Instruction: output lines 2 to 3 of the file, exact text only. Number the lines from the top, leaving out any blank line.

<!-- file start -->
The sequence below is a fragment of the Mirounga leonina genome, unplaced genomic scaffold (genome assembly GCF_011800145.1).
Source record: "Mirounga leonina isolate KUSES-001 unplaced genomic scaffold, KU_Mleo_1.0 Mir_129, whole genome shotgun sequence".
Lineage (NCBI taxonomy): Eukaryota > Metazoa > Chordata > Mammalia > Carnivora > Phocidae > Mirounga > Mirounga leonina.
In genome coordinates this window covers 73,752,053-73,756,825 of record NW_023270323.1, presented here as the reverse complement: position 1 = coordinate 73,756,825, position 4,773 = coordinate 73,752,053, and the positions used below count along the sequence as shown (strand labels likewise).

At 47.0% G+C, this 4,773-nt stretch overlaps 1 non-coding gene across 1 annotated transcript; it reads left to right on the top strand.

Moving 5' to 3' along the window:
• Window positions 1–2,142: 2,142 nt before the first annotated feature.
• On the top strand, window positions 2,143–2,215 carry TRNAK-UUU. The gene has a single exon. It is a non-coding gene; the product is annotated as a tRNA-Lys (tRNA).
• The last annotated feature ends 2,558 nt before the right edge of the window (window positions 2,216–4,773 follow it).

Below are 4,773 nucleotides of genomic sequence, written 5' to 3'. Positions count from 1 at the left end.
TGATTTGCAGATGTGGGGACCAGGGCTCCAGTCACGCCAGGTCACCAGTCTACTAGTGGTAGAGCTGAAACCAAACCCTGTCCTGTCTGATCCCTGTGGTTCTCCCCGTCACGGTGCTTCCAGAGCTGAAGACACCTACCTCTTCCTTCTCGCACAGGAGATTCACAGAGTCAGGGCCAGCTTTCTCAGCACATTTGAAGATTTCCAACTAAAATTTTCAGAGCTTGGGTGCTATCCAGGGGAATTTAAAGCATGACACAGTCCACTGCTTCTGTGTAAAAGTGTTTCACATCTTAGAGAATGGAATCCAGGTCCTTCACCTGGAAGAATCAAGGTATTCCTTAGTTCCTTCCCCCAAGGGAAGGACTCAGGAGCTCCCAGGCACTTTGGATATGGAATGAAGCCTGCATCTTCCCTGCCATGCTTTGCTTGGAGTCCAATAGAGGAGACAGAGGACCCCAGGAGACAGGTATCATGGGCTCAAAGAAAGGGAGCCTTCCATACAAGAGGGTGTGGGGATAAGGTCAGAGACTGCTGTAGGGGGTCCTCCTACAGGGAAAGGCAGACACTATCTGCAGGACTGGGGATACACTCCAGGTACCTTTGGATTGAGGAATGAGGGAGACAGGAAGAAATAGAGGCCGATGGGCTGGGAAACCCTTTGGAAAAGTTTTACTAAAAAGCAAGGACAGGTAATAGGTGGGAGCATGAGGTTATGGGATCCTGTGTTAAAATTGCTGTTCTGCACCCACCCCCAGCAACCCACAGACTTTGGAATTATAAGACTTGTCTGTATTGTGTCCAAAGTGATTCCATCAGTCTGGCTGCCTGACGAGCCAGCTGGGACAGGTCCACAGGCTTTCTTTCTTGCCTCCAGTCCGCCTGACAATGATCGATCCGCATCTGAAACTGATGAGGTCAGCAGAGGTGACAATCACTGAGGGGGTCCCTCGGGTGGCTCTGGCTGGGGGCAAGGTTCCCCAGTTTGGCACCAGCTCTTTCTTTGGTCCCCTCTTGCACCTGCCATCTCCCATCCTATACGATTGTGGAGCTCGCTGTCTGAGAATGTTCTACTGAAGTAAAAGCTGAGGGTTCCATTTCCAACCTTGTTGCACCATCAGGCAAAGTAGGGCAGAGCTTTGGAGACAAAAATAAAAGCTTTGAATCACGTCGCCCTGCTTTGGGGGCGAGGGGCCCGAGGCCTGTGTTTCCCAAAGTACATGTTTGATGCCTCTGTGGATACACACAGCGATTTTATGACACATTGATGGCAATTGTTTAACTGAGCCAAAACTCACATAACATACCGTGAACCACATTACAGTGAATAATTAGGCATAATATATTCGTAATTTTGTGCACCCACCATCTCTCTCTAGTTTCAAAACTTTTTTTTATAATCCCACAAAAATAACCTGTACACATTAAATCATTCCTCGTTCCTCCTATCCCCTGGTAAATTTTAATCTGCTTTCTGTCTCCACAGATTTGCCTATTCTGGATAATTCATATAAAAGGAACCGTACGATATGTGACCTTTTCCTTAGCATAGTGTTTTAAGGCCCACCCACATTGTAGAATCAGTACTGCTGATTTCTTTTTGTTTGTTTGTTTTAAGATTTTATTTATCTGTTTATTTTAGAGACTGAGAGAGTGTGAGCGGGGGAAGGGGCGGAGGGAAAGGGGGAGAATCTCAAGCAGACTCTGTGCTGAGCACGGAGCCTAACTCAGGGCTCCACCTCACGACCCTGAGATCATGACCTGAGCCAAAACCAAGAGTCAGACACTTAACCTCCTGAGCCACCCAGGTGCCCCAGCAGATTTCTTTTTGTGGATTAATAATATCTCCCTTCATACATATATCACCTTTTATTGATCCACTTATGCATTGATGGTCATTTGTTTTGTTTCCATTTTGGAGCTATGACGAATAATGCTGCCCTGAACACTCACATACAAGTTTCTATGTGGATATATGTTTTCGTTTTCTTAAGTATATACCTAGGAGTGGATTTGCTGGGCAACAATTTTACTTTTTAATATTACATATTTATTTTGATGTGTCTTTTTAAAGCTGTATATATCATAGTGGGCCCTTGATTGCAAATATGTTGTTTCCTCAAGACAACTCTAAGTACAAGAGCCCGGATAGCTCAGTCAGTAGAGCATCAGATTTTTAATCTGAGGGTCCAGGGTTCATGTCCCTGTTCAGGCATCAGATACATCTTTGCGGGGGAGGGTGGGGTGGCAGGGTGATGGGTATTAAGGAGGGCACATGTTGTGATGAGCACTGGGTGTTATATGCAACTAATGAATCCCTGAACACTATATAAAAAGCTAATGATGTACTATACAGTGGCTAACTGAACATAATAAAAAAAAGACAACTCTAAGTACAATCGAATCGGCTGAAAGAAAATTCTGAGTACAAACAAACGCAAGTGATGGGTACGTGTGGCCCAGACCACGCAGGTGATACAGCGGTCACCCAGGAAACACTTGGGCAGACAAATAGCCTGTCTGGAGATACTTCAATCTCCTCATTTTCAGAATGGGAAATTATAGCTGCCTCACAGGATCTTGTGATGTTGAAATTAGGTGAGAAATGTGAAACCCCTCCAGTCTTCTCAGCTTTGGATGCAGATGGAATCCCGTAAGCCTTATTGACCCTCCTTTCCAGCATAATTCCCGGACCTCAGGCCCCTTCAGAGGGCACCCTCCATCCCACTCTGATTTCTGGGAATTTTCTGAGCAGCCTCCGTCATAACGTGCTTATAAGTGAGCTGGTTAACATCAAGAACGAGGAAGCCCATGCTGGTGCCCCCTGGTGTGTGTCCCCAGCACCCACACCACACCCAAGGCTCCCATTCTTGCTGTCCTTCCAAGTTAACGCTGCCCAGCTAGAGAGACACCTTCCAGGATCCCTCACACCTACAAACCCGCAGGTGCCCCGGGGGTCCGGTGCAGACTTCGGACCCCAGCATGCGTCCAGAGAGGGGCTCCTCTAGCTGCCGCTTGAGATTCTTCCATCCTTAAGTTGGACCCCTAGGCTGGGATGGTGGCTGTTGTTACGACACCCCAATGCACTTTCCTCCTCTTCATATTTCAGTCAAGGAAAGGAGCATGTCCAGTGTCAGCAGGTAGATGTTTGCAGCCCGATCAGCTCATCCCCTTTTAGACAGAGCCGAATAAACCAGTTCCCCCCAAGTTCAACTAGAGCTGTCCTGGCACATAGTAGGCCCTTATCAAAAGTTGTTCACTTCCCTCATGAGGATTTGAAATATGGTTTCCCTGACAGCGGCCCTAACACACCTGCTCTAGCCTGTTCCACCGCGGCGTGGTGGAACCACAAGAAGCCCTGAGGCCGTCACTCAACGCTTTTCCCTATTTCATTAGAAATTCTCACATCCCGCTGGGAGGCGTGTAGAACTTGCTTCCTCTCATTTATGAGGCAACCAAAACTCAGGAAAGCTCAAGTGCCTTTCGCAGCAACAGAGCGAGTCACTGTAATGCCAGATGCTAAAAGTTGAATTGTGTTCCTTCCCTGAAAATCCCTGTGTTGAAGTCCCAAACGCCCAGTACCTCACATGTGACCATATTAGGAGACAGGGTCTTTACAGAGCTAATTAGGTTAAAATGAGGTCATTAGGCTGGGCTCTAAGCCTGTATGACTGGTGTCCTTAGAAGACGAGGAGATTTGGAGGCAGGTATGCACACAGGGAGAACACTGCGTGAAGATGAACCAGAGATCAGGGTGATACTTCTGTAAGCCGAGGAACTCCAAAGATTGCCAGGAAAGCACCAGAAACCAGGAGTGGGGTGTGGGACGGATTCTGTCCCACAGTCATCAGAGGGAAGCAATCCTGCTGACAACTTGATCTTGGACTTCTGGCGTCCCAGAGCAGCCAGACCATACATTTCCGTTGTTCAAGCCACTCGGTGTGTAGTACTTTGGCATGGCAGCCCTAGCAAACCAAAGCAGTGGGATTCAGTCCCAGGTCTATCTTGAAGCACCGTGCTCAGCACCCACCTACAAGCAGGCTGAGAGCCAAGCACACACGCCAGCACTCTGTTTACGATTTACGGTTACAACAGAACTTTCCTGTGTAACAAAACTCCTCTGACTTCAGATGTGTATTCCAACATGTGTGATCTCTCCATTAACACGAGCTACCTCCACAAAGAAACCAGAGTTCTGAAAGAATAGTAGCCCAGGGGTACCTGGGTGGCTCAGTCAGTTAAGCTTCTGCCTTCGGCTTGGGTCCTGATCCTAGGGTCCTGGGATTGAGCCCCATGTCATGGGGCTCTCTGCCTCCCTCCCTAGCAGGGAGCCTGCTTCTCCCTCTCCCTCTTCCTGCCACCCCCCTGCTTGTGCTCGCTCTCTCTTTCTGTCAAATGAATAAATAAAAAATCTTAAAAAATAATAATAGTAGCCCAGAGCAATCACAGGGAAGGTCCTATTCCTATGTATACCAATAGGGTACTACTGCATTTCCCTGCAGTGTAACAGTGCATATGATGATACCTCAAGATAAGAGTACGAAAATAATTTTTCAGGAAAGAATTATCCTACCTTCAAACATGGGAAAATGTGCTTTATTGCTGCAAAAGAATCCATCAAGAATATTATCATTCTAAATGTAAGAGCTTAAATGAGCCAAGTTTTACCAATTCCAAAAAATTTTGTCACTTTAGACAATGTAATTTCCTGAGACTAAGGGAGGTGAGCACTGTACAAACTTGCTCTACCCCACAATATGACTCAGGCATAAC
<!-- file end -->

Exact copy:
Source record: "Mirounga leonina isolate KUSES-001 unplaced genomic scaffold, KU_Mleo_1.0 Mir_129, whole genome shotgun sequence".
Lineage (NCBI taxonomy): Eukaryota > Metazoa > Chordata > Mammalia > Carnivora > Phocidae > Mirounga > Mirounga leonina.